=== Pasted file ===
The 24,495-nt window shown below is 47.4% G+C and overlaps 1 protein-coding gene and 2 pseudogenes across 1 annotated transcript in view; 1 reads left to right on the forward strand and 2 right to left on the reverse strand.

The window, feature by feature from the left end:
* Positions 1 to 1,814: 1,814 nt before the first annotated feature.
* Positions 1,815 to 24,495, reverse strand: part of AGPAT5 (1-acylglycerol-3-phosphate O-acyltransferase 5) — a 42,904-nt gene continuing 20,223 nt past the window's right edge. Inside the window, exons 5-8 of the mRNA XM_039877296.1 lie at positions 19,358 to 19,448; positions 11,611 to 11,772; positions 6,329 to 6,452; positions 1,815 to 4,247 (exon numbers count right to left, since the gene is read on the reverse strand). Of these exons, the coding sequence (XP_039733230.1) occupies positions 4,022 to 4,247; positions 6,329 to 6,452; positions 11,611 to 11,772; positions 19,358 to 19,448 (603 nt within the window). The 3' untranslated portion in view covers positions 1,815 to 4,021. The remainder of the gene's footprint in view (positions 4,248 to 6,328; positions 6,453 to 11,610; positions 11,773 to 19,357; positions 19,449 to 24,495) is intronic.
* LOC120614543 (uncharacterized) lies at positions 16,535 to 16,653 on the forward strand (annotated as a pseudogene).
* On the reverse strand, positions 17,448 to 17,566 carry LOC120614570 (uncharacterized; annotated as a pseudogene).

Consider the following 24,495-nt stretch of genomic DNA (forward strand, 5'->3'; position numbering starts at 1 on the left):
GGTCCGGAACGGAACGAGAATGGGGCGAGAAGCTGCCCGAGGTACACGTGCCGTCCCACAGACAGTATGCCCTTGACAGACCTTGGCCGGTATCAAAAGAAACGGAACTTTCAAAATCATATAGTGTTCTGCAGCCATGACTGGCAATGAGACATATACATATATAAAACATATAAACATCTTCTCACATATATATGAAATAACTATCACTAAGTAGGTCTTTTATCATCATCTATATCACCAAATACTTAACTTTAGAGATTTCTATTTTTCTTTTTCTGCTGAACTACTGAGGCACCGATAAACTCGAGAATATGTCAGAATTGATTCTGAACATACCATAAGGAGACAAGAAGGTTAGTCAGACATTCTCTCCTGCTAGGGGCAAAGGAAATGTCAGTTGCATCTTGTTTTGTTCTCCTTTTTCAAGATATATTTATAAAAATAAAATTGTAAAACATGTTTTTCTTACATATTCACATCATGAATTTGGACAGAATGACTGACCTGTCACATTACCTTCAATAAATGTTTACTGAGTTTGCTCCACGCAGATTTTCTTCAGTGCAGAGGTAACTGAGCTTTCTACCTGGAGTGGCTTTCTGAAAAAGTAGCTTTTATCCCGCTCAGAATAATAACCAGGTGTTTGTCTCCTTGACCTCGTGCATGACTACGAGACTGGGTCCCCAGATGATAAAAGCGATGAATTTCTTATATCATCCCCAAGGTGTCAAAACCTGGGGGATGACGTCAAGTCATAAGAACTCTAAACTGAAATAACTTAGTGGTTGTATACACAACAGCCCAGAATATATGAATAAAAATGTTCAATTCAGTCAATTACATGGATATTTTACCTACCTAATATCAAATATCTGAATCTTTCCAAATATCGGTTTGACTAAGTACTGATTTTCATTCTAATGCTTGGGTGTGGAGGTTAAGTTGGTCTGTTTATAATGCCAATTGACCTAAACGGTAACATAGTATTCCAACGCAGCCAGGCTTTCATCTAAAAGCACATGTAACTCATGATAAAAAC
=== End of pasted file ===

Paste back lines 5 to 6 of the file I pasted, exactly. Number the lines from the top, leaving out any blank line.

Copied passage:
* LOC120614543 (uncharacterized) lies at positions 16,535 to 16,653 on the forward strand (annotated as a pseudogene).
* On the reverse strand, positions 17,448 to 17,566 carry LOC120614570 (uncharacterized; annotated as a pseudogene).